This offense overall was choppy at best. Clemson still does not have a defined offensive identity and looks like a complete hodgepodge of plays with no coordination, continuity, or direction. Add to this mental lapses and inability to execute and you have what we saw this season, a piss poor product. Clemson was far too predictable as a whole and did not play to its strengths. These items all contributed to the poor output we saw out of the Tigers on the year.

A portion of Clemson's scoring drop-off this season was from reduced special teams firepower. Let me be the first to point out that we will probably never again see the kick return output that we saw last season from speedsters Jacoby Ford and C. J. Spiller. You simply cannot expect such. Marcus Gilchrist and company did a good job on the season returning kicks but this offense was not given the gift field position it had one year ago, which is an absolute credit to last year's squad and shows how fortunate these guys were to get this advantage in ‘09.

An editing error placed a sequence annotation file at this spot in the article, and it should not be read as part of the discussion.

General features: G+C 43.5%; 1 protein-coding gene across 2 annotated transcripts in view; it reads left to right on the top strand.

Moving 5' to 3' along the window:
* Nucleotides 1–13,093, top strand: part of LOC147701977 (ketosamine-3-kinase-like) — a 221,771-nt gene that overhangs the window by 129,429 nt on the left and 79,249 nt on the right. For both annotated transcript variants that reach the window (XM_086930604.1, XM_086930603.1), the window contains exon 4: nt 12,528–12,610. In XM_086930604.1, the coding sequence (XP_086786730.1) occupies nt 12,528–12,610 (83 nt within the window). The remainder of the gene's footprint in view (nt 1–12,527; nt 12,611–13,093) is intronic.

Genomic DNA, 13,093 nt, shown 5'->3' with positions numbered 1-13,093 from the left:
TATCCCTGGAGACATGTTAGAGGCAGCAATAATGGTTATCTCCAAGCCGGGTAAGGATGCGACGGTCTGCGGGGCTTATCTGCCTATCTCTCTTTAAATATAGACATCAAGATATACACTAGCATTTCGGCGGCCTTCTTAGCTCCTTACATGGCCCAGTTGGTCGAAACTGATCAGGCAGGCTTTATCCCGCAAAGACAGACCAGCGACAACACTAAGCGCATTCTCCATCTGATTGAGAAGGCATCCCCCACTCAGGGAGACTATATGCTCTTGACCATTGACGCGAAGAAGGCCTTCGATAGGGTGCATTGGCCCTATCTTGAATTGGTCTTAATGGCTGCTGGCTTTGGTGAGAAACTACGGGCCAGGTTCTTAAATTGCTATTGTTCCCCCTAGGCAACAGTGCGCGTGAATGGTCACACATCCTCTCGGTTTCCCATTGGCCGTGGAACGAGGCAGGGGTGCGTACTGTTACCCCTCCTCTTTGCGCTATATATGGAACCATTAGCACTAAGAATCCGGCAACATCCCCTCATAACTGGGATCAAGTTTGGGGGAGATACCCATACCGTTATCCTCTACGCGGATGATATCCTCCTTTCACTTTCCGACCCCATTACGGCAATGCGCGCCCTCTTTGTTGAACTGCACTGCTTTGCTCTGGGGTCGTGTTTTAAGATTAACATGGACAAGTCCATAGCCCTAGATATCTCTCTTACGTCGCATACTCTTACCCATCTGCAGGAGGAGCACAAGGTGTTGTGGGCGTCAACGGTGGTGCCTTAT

Special teams was a double edged sword for Clemson this season. Our return and coverage teams both did an acceptable job on the year. Off the top of my head I can recall several nice returns by Hopkins and Gilchrist. Punter Dawson Zimmerman also had a good year, averaging around 42.6 yards per punt. DZ probably saved the NC State game for Clemson by making an athletic play on a poor snap.